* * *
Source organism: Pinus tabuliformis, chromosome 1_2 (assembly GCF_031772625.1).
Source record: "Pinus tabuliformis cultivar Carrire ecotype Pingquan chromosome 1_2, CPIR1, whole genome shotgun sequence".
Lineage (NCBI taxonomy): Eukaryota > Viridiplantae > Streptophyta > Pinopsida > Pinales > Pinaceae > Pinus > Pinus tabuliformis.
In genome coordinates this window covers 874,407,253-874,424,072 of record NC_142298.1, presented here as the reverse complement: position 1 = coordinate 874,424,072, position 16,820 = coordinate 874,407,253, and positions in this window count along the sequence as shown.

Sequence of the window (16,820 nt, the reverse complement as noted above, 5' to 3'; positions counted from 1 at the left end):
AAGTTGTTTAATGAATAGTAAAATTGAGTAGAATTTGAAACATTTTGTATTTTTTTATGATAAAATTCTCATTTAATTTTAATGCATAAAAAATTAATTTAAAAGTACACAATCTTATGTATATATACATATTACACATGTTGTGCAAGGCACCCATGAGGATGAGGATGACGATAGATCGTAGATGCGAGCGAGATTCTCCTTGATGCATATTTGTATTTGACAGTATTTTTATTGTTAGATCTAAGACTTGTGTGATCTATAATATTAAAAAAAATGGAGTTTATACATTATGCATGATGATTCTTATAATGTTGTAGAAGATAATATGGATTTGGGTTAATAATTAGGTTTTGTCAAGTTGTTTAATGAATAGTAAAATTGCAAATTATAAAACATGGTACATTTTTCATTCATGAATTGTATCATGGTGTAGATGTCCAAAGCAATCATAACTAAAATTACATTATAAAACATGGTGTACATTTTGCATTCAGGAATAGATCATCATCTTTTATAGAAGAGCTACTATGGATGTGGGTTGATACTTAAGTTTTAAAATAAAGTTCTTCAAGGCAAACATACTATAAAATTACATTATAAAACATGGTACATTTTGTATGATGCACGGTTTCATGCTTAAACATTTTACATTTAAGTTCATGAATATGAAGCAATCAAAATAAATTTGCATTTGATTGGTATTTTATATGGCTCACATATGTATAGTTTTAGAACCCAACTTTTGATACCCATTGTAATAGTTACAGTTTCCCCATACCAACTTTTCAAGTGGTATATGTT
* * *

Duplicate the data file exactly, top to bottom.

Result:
Source organism: Pinus tabuliformis, chromosome 1_2 (assembly GCF_031772625.1).
Source record: "Pinus tabuliformis cultivar Carrire ecotype Pingquan chromosome 1_2, CPIR1, whole genome shotgun sequence".
Lineage (NCBI taxonomy): Eukaryota > Viridiplantae > Streptophyta > Pinopsida > Pinales > Pinaceae > Pinus > Pinus tabuliformis.
In genome coordinates this window covers 874,407,253-874,424,072 of record NC_142298.1, presented here as the reverse complement: position 1 = coordinate 874,424,072, position 16,820 = coordinate 874,407,253, and positions in this window count along the sequence as shown.

Sequence of the window (16,820 nt, the reverse complement as noted above, 5' to 3'; positions counted from 1 at the left end):
AAGTTGTTTAATGAATAGTAAAATTGAGTAGAATTTGAAACATTTTGTATTTTTTTATGATAAAATTCTCATTTAATTTTAATGCATAAAAAATTAATTTAAAAGTACACAATCTTATGTATATATACATATTACACATGTTGTGCAAGGCACCCATGAGGATGAGGATGACGATAGATCGTAGATGCGAGCGAGATTCTCCTTGATGCATATTTGTATTTGACAGTATTTTTATTGTTAGATCTAAGACTTGTGTGATCTATAATATTAAAAAAAATGGAGTTTATACATTATGCATGATGATTCTTATAATGTTGTAGAAGATAATATGGATTTGGGTTAATAATTAGGTTTTGTCAAGTTGTTTAATGAATAGTAAAATTGCAAATTATAAAACATGGTACATTTTTCATTCATGAATTGTATCATGGTGTAGATGTCCAAAGCAATCATAACTAAAATTACATTATAAAACATGGTGTACATTTTGCATTCAGGAATAGATCATCATCTTTTATAGAAGAGCTACTATGGATGTGGGTTGATACTTAAGTTTTAAAATAAAGTTCTTCAAGGCAAACATACTATAAAATTACATTATAAAACATGGTACATTTTGTATGATGCACGGTTTCATGCTTAAACATTTTACATTTAAGTTCATGAATATGAAGCAATCAAAATAAATTTGCATTTGATTGGTATTTTATATGGCTCACATATGTATAGTTTTAGAACCCAACTTTTGATACCCATTGTAATAGTTACAGTTTCCCCATACCAACTTTTCAAGTGGTATATGTT